Verne’s Journey is pure science fiction using the ‘hollow earth theory’ which hearkens back to an idea present in innumerable ancient mythologies of a cavernous ‘underworld’ beneath us. Various astronomers and scientists in the seventeenth and eighteenth centuries explored this idea, some even suggesting that there was an internal sun and possibly habitation in the hollow center of the earth. The next real proponent of the idea was John Cleves Symmes, Jr, who, in 1818, suggested that the earth had a shell less than 2000 km thick with openings at the north and south poles. There was even a rumor that President John Quincy Adams supported the approval of an expedition to a hole in the north pole but left office before it could be realized. Even in the nineteenth century the idea was ridiculed and as with many of Verne’s works, the novel is a little tongue in cheek. Verne didn’t actually believe the earth was hollow. He just knew it would make a great story.

The novel opens in Hamburg at the residence of Professor Lidenbrock – an eccentric mineralogist who has purchased a rare copy of Heimskringla (a history of the Norwegian kings who ruled Iceland) by the famed chronicler Snorri Sturluson. Found within this tome is an ancient runic document which the professor and his nephew, Axel (the protagonist), struggle to decipher.

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It turns out to be by the hand of Icelandic alchemist Arne Saknussemm and claims that ‘in the crater of the jökull of Snæfell’ one can descend into the center of the earth as Arne himself claims to have done. The excited professor leaps at the chance and, with his reluctant nephew in tow, prepares an expedition to Snæfellsjökull. With their ever calm guide, Hans, they descend mile after mile and enter a strange subterranean world lit by electrically charged gas, much like the Aurora Borealis. There they find a great ocean, a forest of gigantic mushrooms, dinosaurs and weird magnetic phenomena.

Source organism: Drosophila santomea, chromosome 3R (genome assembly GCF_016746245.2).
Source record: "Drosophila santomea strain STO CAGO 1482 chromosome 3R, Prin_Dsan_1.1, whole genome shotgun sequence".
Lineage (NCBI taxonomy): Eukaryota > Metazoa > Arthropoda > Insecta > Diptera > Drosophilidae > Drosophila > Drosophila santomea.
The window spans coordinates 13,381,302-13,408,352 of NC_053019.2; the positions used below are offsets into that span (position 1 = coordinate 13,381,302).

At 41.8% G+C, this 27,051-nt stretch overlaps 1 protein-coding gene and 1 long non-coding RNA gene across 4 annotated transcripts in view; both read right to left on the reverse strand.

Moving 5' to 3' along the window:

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Steampunk Wednesdays #1 – Definitions

SteampunkA relatively new genre, Steampunk has gained a large following in recent years. Anyone who has heard of it will no doubt conjure up images of men and women in Victorian dress with the additions of lots of brass and clockwork gadgets and of course, tinted goggles. They may think of submarines like the Nautilus from Jules Verne’s 20,000 Leagues Under the Sea and of airships and the walking machines of H. G. Wells’s War of the Worlds. In fact the works of nineteenth century writers like Verne and Wells pretty much have it covered. But is Steampunk more than just Victorian science fiction? Where does punk come into it?

The term is usually atributed to K. W. Jeter (author of Infernal Devices) who tried to come up with a name that encompassed the genre he and Tim Powers (The Anubis Gates) and James Blaylock (The Digging Leviathan) were writing in. In a 1987 letter to sci-fi magazine Locus, Jeter said;

Personally, I think Victorian fantasies are going to be the next big thing, as long as we can come up with a fitting collective term for Powers, Blaylock and myself. Something based on the appropriate technology of the era; like ‘steam-punks’, perhaps.”